Downtown Columbia’s housing boom still has room to grow, but that growth will need to be backed up by retail underpinnings to ensure long-term success, a leading real estate expert said Tuesday.
KC Conway, senior vice president and senior valuation officer at SunTrust Bank, spoke during the CCIM/SIOR Columbia Real Estate Forecast at the Columbia Metropolitan Convention Center. Conway said the boom in urban multi-family construction that has added thousands of residents to downtown Columbia in the last few years can be linked to the area’s increasing desirability among millennials moving out on their own as part of the economic recovery from the Great Recession of 2007-09.
“Up to the financial crisis, for the prior two decades, we built apartments in the suburbs,” Conway said. “Really – you go back three or four decades – we haven’t built new, multi-family housing in the urban core.”
The sustained growth of the University of South Carolina, adding 800 to 1,000 students a year since 2013, and new downtown draws such as the Columbia Fireflies minor league baseball team, playing at $37 million Spirit Communications Park in the heart of the ongoing BullStreet Commons redevelopment project, tapped into that pent-up demand, Conway said.
“You’ve got the draw,” Conway said. “The draw brings the jobs. The jobs then bring the housing. So I think you still have room to grow. You have runway, but monitor that jobs-to-permit ratio.”
A key metric in assessing overbuilding risk is the jobs-to-construction permit ratio, Conway said. A ratio of less than 5:1 indicates a danger of overbuilding, while a ratio greater than 5:1 indicates a balance of supply and demand.
Conway presented slides showing that Columbia’s ration stands at 5.7:1, not as robust as the 8:1 of Charleston and Greenville but not reason for concern – as long as the retail development that typically follows housing and restaurant construction occurs.
“If you don’t have grocery and you’ve got to drive far out, back to the suburbs, to get your grocery, that’s a limitation, and some won’t put up with that,” Conway said. “So you’ve got to get the grocery and the other kind of basic-services retail to come.”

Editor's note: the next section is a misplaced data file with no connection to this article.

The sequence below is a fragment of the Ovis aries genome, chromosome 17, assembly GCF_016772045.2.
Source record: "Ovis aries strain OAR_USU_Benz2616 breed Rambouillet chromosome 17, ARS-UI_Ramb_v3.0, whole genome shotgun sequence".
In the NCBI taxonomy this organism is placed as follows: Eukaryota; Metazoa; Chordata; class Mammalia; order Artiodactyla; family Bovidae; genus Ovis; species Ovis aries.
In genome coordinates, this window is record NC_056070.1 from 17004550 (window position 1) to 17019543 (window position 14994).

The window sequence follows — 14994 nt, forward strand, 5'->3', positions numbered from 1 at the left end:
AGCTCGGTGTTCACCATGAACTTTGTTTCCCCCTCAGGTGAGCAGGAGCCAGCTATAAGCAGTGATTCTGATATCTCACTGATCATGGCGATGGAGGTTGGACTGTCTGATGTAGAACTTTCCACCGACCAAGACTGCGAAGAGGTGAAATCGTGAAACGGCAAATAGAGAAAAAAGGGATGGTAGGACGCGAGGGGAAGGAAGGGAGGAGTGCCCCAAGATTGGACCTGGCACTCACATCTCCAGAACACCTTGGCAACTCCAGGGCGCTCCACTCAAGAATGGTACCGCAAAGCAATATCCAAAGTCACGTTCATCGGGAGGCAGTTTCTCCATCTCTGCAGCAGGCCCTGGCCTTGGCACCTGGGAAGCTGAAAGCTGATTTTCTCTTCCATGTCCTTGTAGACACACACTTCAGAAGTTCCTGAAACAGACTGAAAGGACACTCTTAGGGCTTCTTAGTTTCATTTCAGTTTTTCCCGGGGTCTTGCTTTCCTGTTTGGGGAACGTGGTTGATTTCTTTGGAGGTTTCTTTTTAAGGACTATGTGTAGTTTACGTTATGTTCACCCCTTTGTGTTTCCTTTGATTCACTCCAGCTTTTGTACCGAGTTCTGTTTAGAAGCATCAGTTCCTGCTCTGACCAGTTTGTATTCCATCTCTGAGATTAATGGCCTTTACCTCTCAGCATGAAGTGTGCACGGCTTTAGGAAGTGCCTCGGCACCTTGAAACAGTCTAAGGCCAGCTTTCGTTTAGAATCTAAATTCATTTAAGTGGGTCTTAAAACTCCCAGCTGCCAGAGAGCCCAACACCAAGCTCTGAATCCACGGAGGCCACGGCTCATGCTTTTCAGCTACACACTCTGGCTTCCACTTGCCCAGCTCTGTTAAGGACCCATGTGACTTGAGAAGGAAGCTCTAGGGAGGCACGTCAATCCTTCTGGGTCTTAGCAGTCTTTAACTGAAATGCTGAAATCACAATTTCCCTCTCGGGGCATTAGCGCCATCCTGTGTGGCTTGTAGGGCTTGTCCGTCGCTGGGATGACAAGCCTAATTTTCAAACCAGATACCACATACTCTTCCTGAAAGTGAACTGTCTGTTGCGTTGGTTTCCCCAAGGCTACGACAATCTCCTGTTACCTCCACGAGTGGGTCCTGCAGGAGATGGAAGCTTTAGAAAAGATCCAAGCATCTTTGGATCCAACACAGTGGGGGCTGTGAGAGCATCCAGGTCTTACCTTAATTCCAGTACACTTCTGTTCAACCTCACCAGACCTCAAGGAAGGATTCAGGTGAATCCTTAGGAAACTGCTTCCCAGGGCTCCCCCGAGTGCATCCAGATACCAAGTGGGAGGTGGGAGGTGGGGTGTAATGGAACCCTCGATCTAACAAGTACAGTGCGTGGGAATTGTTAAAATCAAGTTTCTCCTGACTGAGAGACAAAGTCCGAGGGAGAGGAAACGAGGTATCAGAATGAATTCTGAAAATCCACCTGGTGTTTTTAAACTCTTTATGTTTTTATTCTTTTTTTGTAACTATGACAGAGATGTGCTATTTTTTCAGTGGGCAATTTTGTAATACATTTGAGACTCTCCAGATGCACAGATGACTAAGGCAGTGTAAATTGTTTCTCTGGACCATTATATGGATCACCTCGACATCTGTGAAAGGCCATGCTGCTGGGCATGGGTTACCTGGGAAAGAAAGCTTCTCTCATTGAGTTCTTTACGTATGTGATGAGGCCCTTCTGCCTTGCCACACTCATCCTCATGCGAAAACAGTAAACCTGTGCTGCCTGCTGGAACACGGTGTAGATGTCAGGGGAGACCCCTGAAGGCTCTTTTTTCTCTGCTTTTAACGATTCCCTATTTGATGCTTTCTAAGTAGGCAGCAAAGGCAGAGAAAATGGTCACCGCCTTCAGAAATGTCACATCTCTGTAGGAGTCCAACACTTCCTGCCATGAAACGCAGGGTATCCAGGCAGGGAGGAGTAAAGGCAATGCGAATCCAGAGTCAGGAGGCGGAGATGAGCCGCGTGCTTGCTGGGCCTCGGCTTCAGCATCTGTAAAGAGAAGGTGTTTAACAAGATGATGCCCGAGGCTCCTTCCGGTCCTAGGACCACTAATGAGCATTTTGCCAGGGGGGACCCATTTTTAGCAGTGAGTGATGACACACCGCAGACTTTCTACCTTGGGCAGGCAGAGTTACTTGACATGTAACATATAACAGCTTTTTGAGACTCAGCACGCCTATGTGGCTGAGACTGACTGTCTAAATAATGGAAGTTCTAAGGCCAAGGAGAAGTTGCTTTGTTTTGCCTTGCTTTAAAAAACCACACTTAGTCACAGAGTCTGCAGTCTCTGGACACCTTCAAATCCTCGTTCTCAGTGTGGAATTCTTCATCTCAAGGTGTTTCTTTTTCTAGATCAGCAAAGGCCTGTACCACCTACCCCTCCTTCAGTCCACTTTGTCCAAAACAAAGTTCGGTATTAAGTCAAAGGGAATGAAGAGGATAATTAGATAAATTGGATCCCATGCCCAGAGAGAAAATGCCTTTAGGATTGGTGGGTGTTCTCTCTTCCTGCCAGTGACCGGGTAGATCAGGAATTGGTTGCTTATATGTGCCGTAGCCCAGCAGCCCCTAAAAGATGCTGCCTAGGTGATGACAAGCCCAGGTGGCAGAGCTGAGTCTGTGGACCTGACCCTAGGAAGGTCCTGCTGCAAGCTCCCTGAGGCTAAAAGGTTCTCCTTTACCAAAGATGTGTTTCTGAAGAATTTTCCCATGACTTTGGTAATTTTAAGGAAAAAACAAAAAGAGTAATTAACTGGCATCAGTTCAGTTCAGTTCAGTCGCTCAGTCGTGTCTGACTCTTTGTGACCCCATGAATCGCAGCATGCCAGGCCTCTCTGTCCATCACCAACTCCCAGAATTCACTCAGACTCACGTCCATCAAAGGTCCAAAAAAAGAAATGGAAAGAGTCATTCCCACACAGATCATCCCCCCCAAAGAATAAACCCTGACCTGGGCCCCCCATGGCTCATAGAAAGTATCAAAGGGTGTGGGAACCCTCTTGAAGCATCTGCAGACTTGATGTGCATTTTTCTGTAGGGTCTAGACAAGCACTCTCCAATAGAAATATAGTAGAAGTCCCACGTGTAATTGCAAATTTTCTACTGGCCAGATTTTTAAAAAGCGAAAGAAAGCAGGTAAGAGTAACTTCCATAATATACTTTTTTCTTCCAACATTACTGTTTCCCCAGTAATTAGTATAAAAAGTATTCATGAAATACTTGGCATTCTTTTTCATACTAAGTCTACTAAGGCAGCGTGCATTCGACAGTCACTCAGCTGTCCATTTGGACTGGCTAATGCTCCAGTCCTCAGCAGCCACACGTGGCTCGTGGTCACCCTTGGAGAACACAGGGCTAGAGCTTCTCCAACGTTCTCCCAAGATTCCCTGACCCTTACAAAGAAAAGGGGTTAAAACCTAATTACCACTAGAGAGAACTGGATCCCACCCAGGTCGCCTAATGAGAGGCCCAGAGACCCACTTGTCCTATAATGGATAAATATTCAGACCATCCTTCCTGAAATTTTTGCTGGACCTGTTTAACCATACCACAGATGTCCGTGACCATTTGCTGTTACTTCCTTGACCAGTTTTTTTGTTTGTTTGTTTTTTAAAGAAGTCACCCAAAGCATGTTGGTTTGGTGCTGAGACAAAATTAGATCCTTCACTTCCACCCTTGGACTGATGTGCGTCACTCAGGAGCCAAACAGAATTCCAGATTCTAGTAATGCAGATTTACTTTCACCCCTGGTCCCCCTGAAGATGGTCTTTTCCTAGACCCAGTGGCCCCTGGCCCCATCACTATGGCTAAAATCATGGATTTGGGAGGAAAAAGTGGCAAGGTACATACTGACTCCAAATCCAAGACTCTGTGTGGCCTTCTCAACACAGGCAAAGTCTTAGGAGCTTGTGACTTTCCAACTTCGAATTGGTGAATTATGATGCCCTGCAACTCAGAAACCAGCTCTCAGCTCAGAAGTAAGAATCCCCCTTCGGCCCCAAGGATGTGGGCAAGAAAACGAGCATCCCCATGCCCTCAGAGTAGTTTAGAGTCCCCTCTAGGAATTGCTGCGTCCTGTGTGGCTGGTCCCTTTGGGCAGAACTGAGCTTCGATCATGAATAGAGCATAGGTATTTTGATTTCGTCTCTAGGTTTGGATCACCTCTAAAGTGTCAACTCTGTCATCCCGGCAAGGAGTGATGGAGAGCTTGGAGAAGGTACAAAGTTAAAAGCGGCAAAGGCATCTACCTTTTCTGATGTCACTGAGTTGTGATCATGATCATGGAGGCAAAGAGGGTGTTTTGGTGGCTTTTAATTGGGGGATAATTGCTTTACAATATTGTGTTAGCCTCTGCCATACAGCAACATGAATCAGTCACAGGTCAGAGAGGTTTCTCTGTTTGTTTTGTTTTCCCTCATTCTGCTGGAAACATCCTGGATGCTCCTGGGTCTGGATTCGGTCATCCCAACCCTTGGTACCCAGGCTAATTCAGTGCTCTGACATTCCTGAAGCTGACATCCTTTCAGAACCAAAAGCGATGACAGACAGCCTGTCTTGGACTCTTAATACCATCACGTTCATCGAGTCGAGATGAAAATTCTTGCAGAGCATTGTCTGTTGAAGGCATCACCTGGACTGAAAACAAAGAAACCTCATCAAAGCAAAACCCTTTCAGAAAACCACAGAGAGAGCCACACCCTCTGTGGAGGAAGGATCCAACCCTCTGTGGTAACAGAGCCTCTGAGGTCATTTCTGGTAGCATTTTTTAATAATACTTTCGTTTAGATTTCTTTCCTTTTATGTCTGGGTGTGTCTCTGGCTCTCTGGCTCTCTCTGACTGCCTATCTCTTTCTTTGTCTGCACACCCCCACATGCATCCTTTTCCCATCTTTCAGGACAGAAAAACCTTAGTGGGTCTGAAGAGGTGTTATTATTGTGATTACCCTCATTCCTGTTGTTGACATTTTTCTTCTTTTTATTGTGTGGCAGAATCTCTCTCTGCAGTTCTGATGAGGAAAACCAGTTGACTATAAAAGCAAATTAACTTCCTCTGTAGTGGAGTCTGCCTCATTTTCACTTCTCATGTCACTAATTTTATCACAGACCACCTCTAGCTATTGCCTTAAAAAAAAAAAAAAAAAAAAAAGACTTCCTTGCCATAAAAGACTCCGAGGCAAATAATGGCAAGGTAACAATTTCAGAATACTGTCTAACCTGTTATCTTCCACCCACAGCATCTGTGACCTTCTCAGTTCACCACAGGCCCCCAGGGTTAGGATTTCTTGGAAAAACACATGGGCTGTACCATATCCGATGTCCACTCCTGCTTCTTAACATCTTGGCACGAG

The Vista has had a Publix on Gervais Street since 2014, but aside from a Food Lion in Five Points, there aren’t a lot of other grocer options downtown. A 113,500-square-foot Kroger is planned as part of a mixed-use development at the former Capital City Stadium on south Assembly Street, but that project has run into several delays since being announced five years ago.
“We are not getting the retailers yet,” Fred Delk, executive director of the Columbia Development Corporation, told the room of real estate professionals. “That’s what I would like to ask you folks to work on, and give me some feedback as to what some of the issues are.”
Delk said Columbia is bucking one of the national Commercial Property Price Indices (CPPIs) trends Conway pointed out – stagnating growth in lodging – with continued development in the Vista, including soon-to-open boutique hotel Aloft.
Conway said CPPIs from industry analysts Moody’s and Green Street show property values, including apartment, industrial and office, have enjoyed slight increases, but at a slowing pace of appreciation. An exception is storage, where a 3% increase in the last three months is part of a 14% increase in the last year.
Overall, Conway said the outlook in Columbia and the Southeast is positive as the economic recovery continues. The Southeast is producing more GDP – 21.6% of the U.S. total of $18.1 trillion – than any other region and is also leading the way in job recovery for metropolitan statistical areas post-2009, he said.
Charleston ranks fifth nationally in that category with a 21.8% increase in employment, making it one of just 25 MSAs with an increase greater than 12%. Also among those 25 are Greenville-Anderson-Mauldin (16.2%), Spartanburg (13.8%) and Columbia (13.3%).
While anticipating a mild recession in the spring of 2017 following the presidential election, Conway said South Carolina’s economic recovery efforts will help mitigate its effect.
“Fiscally, what you’ve done to put your house in order is really going to bode well as we move forward,” he said. “Real estate will go through it pretty well, because we haven’t overbuilt.”